Thomas Friedman, author of Hot, Flat and Crowded, a book that touts green jobs, has argued that a “clean energy bubble” would be a good thing.
Wall Street’s casino has preempted that for now, but there is disturbing new evidence from Oregon this week that green jobs have become the hot new bait for corporate tax scams wrapped in the sheep’s clothing of “economic development incentives.”
“State lowballed cost of green tax breaks,” blared The Oregonian last weekend, reporting that the state’s Business Energy Tax Credit (BETC, known as “Betsy”) is costing the state 40 times what legislators were told when Gov. Kulongoski urged that BETC’s cap per project be drastically increased.
“State officials deliberately underestimated the cost,” the paper reported. An analyst with the state’s Department of Energy said he was told to “keep [the cost projection] conservative.” Instead of $4.1 million, costs are now projected at $167 for this two-year budget and $243 million for the next.
BETC is a lavish investment credit worth 50 percent of the cost of building a renewable energy facility, up to $10 million, and $20 million for a solar project.
The credits are salable, with the state setting the prices and finding “pass-through partners.” One company, Solar World, sold $11 million worth of credits to Wal-Mart for $7.37 million, giving Wal-Mart a 49 percent rate of return over five years.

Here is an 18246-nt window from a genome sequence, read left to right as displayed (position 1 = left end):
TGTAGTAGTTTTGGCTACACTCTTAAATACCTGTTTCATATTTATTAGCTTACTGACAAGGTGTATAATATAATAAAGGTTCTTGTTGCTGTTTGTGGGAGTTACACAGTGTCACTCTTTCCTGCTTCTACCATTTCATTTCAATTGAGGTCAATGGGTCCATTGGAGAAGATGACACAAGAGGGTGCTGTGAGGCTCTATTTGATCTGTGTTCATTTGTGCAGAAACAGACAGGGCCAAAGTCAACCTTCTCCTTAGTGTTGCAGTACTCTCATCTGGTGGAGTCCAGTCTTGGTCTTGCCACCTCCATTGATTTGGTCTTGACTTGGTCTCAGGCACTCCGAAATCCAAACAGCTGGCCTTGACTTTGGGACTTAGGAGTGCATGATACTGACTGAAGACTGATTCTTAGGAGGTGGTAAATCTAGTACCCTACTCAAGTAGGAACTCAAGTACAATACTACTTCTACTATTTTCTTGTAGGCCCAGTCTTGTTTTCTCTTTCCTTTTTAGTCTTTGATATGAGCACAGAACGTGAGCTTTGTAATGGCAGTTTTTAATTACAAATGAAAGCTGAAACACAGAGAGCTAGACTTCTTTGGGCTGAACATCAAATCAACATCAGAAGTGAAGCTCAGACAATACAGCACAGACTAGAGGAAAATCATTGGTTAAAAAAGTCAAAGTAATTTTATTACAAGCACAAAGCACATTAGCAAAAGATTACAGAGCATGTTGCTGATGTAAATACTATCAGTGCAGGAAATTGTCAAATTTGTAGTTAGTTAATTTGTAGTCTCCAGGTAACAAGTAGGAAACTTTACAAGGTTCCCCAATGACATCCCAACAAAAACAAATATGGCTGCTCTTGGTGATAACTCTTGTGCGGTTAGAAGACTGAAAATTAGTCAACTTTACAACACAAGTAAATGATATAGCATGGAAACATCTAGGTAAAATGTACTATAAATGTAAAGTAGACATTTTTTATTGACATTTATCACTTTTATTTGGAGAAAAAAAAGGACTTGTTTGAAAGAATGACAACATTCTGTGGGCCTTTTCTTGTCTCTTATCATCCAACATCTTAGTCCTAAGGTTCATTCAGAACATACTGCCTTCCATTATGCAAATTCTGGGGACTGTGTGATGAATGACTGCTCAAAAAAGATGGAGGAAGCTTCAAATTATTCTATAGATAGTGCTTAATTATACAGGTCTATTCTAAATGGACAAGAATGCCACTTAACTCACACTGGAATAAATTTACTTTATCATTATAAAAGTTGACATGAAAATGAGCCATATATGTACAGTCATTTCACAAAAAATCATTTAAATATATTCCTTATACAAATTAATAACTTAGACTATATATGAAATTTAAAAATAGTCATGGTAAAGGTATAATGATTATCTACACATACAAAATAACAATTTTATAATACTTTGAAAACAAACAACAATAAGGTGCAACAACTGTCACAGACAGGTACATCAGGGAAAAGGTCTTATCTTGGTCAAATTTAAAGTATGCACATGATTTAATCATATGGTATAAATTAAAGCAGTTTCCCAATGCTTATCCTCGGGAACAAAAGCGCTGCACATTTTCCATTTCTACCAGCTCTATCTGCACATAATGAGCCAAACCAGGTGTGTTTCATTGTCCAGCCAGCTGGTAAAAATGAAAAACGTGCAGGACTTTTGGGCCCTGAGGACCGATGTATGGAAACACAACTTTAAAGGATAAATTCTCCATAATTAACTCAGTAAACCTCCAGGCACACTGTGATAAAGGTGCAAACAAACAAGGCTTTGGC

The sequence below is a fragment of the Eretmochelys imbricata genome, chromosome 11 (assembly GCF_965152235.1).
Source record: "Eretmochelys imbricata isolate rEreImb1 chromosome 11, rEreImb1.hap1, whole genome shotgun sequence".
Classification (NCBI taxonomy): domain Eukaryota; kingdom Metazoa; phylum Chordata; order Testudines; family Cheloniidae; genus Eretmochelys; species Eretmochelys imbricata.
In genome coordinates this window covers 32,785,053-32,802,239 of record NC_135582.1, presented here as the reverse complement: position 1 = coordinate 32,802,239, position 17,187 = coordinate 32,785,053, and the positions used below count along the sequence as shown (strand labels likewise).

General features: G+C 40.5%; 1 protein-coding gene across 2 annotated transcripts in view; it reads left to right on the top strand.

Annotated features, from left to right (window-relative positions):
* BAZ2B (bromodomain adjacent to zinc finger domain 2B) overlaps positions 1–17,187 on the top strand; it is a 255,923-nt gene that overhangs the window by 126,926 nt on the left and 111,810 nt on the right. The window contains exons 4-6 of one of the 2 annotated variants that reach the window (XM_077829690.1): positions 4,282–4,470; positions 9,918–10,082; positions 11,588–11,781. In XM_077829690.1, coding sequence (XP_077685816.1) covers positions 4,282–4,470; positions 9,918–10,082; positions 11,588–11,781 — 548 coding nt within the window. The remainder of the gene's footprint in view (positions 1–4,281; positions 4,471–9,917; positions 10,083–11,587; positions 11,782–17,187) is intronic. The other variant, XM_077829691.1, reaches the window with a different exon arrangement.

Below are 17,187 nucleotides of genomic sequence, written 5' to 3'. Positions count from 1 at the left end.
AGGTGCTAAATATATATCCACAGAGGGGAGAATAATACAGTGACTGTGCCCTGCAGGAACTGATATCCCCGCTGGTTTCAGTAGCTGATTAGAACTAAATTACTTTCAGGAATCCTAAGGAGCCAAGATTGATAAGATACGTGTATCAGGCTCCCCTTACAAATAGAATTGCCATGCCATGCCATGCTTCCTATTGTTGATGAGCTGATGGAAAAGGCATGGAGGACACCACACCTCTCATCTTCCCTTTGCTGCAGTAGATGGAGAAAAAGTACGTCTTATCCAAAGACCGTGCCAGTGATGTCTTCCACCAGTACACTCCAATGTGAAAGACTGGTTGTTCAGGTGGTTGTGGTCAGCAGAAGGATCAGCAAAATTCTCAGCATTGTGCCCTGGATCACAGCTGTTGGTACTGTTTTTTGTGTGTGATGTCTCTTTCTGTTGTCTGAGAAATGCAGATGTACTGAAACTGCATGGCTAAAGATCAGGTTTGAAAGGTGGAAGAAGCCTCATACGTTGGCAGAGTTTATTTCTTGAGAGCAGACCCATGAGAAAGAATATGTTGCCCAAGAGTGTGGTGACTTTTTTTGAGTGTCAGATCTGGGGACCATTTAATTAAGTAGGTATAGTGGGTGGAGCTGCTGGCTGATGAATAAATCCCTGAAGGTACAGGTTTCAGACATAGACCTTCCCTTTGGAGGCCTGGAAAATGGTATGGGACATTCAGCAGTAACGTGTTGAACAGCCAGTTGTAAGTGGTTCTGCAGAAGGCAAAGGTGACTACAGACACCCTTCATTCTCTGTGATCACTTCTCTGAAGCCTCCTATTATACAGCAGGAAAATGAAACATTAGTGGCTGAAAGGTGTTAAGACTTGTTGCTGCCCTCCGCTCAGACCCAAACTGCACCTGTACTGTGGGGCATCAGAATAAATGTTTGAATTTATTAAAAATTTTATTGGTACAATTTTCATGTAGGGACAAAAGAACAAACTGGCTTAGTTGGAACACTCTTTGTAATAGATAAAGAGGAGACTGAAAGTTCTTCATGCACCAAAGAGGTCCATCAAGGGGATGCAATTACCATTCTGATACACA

State Senator Ginny Burdick tried to curtail the credits, but Gov. Kulongoski vetoed her bill. “This very, very worthy program has become one of the most blatant corporate welfare programs I've ever seen,” she said.
“What I find disturbing,” Chuck Sheketoff at the Oregon Center for Public Policy told The Oregonian, “is that very profitable companies and wealthy individuals with tax liabilities are getting a guaranteed return on investment while the typical Oregonian sees his savings depleted.” He recommends abolishing the tax credits and instead writing checks (to make the spending more transparent and accountable) or turning the credits into a state-chartered mutual fund available to all Oregon taxpayers.
Here’s another suggestion I’ve been making for the past two years. Instead of larding on new tax breaks and putting “a lot of eggs in a few corporate baskets” (even wind or solar baskets), let’s attach “green strings” to all of our major economic development subsidies.
For example: cities in Oregon and almost every other state routinely grant property tax abatements to owners of office buildings, warehouses and factories – in the name of economic development.
Yet very few cities say, as a quid pro quo, that new or existing buildings must conform to green building standards. News reports indicate that retrofitting to the U.S. Green Building Council’s so-called “LEED-EB” standard (that’s Leadership in Energy and Environmental Design-Existing Building) pays for itself in just one to three years. Adobe’s headquarters retrofit paid for itself in 10 months, and Harvard University’s revolving loan fund for retrofits returned an eye-popping 35 percent!
Apply this principle to office buildings, factories, hospitals and warehouses and we can create oodles of skilled construction jobs and drive demand for all kinds of green mechanical and building materials.
While Oregon cleans up BETC’s mess, I say: let’s use the dormant power of existing tax breaks to create green jobs, get companies to act in their own self-interest, and reduce global warming air pollution.